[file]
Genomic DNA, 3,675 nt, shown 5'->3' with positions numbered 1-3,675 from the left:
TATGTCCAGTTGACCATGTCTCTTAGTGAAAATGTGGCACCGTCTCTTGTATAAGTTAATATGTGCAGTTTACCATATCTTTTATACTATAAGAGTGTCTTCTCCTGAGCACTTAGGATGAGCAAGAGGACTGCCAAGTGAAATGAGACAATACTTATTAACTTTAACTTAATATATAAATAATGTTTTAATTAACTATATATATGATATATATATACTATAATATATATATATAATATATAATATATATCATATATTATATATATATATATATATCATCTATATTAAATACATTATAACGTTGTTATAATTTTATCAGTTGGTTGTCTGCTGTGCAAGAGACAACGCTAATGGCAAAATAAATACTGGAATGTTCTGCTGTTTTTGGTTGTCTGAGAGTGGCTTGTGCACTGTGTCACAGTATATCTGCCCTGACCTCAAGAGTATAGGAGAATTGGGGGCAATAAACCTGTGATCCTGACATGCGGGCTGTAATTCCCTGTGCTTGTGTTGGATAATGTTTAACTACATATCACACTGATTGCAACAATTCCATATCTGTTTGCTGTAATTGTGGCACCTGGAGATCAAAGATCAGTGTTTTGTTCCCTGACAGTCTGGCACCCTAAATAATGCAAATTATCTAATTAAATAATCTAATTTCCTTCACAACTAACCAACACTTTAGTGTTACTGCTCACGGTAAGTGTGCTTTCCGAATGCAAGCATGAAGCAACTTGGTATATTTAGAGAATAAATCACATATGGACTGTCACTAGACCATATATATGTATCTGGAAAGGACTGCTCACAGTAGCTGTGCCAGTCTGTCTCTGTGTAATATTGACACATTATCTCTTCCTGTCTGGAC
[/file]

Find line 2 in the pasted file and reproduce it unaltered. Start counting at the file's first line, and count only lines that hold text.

TATGTCCAGTTGACCATGTCTCTTAGTGAAAATGTGGCACCGTCTCTTGTATAAGTTAATATGTGCAGTTTACCATATCTTTTATACTATAAGAGTGTCTTCTCCTGAGCACTTAGGATGAGCAAGAGGACTGCCAAGTGAAATGAGACAATACTTATTAACTTTAACTTAATATATAAATAATGTTTTAATTAACTATATATATGATATATATATACTATAATATATATATATAATATATAATATATATCATATATTATATATATATATATATATCATCTATATTAAATACATTATAACGTTGTTATAATTTTATCAGTTGGTTGTCTGCTGTGCAAGAGACAACGCTAATGGCAAAATAAATACTGGAATGTTCTGCTGTTTTTGGTTGTCTGAGAGTGGCTTGTGCACTGTGTCACAGTATATCTGCCCTGACCTCAAGAGTATAGGAGAATTGGGGGCAATAAACCTGTGATCCTGACATGCGGGCTGTAATTCCCTGTGCTTGTGTTGGATAATGTTTAACTACATATCACACTGATTGCAACAATTCCATATCTGTTTGCTGTAATTGTGGCACCTGGAGATCAAAGATCAGTGTTTTGTTCCCTGACAGTCTGGCACCCTAAATAATGCAAATTATCTAATTAAATAATCTAATTTCCTTCACAACTAACCAACACTTTAGTGTTACTGCTCACGGTAAGTGTGCTTTCCGAATGCAAGCATGAAGCAACTTGGTATATTTAGAGAATAAATCACATATGGACTGTCACTAGACCATATATATGTATCTGGAAAGGACTGCTCACAGTAGCTGTGCCAGTCTGTCTCTGTGTAATATTGACACATTATCTCTTCCTGTCTGGAC